BRUSSELS – EU finance ministers agreed on Wednesday to meet again next week to finalise details of a "Banking Union" meant to prevent failing banks from ever again wrecking the economy.
Following more than 14 hours of talks, the ministers cited some progress but not enough, with agreement only on the general principles on one of the bloc's most ambitious projects.
"We did not finish. We agreed to reconvene next week," said Lithuanian Finance Minister Rimantas Sadzius who chaired the talks.
"We have come a long way," German Finance Minister Wolfgang Schaeuble said.
All countries now accept the principle that if banks "get into difficulty, then it will not be the taxpayer but the investors and creditors that bear the costs," Schaeuble said.
But as to how to put that into practice, all member states "still need to check a few things so that we can make the final political accord ... next week," he said.
Sadzius said ministers would gather again on December 18, on the eve of a two-day EU leaders summit supposed to sign off on the plan which will then go to the European Parliament.
Ministers hope the Banking Union will prevent any repeat of failing banks driving governments into international bailouts.
Tuesday's talks focused on a so-called Single Resolution Mechanism (SRM) which would step in to close a bank at risk before it could do too much damage to the wider economy.
The SRM would have a pot of cash at its disposal – funded eventually by the banks themselves – to cover the cost involved so the taxpayer does not have to pick up the bill.
The SRM would follow an already agreed Single Supervisory Mechanism which the European Central Bank will run to oversee the top 130 or so eurozone banks directly, and thousands more indirectly via national authorities.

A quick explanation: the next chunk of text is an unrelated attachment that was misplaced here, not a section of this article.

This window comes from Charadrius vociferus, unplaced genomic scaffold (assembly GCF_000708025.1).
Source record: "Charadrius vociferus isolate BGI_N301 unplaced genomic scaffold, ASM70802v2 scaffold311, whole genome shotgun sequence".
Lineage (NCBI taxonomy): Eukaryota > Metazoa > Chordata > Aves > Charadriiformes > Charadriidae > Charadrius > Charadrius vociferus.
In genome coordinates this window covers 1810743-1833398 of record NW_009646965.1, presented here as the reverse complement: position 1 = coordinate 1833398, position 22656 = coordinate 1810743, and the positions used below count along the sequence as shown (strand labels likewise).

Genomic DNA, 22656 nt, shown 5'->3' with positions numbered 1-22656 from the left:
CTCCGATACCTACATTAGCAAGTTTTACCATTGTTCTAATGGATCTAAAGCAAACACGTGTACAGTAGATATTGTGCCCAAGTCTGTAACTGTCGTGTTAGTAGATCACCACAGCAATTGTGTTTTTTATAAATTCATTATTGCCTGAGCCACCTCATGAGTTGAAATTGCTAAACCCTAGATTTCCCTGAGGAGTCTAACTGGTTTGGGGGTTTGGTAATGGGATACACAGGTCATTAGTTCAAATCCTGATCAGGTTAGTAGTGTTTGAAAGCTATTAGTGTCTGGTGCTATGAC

95 per cent of the way there
While all agree, as Schaeuble stated, on the principle, the political issues are fraught since the new system would effectively hand control of national banks to the EU.
This is a major sticking point, not least for EU powerhouse Germany and other member states anxious to ensure maximum authority over their own banking systems.
The European Commission, backed by France, wants the SRM to have the power to shut down any of the eurozone's 6,000 banks if they get into difficulties.
However, Germany believes the mechanism should have jurisdiction only over the 130 top banks under ECB supervision.
A draft document on the working of the SRM showed that Berlin's preferred option appeared to have won the day.
More differences arose over who controls the SRM.
The Commission, the EU's executive arm, wants the final say over whether and how a failing bank is wound up but Germany believes member states should have that right.
According to the draft document, an SRM board would take the initial decision to wind up a bank, with the Commission having a right of review within a set time limit.
If the Commission objects, the issue would go to the 28 member states to intervene – but if it did not then the board decision would stand, the draft text proposes.
Finally, there remains discord over whether the fund – which the Commission wants to total some 55 billion euros (US$76 billion) – should be a centralised European pot or come under control of the member states.
The draft document detailed a transition arrangement, based first on separate national resolution funds which, over a period of 10 years,would gradually merge into a pan-European single pot to back the SRM.
"We have made great progress ... we are 95 per cent of the way there," said French Finance Minister Pierre Moscovici.
At next week's meeting, ministers "will go over the technical details and harmonise our positions," Moscovici said. AFP